Rates of autism continue to rise in U.S.: study

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Some 39 percent of the children in the study who were diagnosed with an autism spectrum disorder didn't receive such a diagnosis until they were over 4 years of age, said John N. Constantino, a study author and professor of psychiatry and pediatrics at Washington University.

A higher percentage of white children than African-American and Hispanic children were identified as having autism spectrum disorder. That gap, however, is narrowing, which may be due in part to increased efforts to diagnosis children in minority communities.

The findings were published April 27 in the Centers for Disease Control and Prevention's "Morbidity and Mortality Weekly Report."

The new statistical findings, from the 11-center Autism and Developmental Disabilities Monitoring Network which includes Washington University School of Medicine in St. Louis, are based on data from more than 10,886 children.

In 2014, the most recent year for which comprehensive statistics are available, researchers found that 1.7 percent of eight-year-olds, or 1 in 59, in the study had a diagnosis of autism spectrum disorder, as against 1.5 percent, or 1 in 68, in 2012.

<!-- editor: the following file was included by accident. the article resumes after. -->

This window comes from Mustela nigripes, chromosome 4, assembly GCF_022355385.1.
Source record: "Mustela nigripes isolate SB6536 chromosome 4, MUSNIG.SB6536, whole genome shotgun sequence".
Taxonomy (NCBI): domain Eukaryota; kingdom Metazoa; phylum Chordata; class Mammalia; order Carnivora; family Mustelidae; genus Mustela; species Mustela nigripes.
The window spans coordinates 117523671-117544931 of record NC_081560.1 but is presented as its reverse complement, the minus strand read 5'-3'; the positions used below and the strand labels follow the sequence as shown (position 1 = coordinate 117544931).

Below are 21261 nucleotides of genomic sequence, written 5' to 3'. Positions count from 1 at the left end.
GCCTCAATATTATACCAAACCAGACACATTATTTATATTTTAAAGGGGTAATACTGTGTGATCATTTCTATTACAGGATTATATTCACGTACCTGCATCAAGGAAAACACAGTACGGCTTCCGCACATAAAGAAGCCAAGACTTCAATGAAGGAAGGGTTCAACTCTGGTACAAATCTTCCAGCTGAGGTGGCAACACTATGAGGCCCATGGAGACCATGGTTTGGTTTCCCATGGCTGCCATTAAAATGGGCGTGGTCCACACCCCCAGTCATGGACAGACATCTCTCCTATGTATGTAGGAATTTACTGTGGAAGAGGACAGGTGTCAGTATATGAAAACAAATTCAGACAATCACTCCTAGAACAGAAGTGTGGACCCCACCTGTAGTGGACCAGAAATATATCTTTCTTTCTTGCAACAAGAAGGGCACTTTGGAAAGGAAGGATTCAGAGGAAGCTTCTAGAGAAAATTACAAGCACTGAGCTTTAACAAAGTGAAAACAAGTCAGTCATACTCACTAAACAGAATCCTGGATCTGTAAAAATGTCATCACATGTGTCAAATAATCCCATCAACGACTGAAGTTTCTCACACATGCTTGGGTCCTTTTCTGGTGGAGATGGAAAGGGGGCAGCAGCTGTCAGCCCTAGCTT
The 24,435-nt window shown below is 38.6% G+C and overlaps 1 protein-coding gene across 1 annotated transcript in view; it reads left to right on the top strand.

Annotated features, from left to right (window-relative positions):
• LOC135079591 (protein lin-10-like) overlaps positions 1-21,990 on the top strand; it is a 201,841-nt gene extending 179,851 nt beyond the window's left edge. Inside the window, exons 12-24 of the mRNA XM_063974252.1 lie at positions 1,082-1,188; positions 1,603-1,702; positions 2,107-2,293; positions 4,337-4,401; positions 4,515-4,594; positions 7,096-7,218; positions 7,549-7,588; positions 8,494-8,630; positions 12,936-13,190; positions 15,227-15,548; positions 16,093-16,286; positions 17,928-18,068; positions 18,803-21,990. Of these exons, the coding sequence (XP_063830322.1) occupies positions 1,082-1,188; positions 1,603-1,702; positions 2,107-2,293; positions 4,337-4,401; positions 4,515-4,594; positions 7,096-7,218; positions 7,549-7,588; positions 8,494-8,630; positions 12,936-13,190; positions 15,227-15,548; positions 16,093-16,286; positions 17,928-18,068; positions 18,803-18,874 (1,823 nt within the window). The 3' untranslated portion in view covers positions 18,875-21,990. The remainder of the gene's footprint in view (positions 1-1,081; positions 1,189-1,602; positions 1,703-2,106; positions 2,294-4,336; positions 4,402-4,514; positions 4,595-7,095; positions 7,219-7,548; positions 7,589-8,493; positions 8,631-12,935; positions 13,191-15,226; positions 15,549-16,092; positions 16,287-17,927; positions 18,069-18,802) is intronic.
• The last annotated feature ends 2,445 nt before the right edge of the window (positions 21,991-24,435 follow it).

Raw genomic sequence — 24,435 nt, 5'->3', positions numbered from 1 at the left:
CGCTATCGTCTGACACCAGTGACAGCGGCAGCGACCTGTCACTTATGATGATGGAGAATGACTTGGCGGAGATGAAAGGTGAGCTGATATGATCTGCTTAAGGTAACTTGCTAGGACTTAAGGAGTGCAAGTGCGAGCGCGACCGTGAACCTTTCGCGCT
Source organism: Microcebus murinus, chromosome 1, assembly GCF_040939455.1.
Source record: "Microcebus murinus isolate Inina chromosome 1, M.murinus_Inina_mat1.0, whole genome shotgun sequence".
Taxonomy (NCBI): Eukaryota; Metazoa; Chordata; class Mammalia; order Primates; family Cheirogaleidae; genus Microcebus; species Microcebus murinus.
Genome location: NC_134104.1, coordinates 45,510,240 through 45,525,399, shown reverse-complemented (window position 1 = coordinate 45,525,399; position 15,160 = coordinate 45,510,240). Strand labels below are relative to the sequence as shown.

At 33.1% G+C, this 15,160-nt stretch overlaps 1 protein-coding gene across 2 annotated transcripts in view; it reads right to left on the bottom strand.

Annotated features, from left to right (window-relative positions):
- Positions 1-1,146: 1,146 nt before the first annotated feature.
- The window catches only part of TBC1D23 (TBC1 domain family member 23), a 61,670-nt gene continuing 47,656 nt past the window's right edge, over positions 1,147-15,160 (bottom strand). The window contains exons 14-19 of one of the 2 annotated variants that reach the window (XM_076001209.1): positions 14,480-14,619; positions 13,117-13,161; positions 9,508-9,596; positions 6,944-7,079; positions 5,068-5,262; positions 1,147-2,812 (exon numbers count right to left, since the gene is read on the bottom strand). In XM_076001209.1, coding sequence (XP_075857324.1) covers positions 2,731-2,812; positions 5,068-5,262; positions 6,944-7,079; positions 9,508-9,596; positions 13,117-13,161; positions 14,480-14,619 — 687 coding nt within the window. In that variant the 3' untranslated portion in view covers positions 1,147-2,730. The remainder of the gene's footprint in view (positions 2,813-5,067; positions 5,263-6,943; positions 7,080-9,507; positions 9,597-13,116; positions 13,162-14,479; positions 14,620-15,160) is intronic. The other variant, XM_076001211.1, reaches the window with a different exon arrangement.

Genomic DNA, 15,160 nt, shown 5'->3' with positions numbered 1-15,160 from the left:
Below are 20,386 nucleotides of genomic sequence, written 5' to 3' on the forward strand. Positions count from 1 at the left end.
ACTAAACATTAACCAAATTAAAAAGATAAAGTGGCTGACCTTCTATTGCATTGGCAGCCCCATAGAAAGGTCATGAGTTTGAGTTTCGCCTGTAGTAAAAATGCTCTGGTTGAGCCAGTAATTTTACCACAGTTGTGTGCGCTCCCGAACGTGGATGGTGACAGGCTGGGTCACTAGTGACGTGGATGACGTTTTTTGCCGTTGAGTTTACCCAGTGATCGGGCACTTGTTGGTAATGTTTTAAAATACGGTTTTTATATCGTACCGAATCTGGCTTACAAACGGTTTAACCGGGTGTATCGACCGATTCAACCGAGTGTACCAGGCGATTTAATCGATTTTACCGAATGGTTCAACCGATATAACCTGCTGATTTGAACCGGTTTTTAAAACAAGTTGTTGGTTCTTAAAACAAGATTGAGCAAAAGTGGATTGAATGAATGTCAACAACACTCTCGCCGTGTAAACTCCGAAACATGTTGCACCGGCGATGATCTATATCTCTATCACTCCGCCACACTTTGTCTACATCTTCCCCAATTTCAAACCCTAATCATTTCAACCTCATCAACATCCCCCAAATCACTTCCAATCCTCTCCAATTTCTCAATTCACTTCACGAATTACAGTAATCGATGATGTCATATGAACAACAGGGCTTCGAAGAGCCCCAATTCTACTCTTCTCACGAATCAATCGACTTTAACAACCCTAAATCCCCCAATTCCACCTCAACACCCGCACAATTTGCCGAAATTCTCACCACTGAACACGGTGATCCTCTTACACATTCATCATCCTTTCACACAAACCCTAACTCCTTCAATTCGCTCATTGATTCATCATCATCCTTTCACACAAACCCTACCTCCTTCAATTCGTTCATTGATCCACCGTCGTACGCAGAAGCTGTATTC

CHICAGO, May 2 (Xinhua) -- New statistics indicate that rates of autism in children in the United States have continued to increase, but have increased only modestly, suggesting there may be a leveling off.

This increase indicates an improvement in the identification of autism spectrum disorder, particularly in previously underdiagnosed minority populations, among other factors.

"It remains a priority to diagnose autism earlier and begin intervention sooner, especially given recent research suggesting that higher intensity and duration of early developmental therapy for children with autism is associated with significant improvements in outcomes," he said.

Moreover, researchers found that many children aren't getting diagnosed until age four or older. The older a child is diagnosed, the harder it is for health-care professionals to intervene and change the trajectory of autism spectrum disorder.

Despite the narrowing gap, minority children with autism are disproportionately affected by intellectual disabilities related to the disorder. Some 44 percent of African-American children with autism also have intellectual disabilities, compared with 22 percent of white children with the disorder.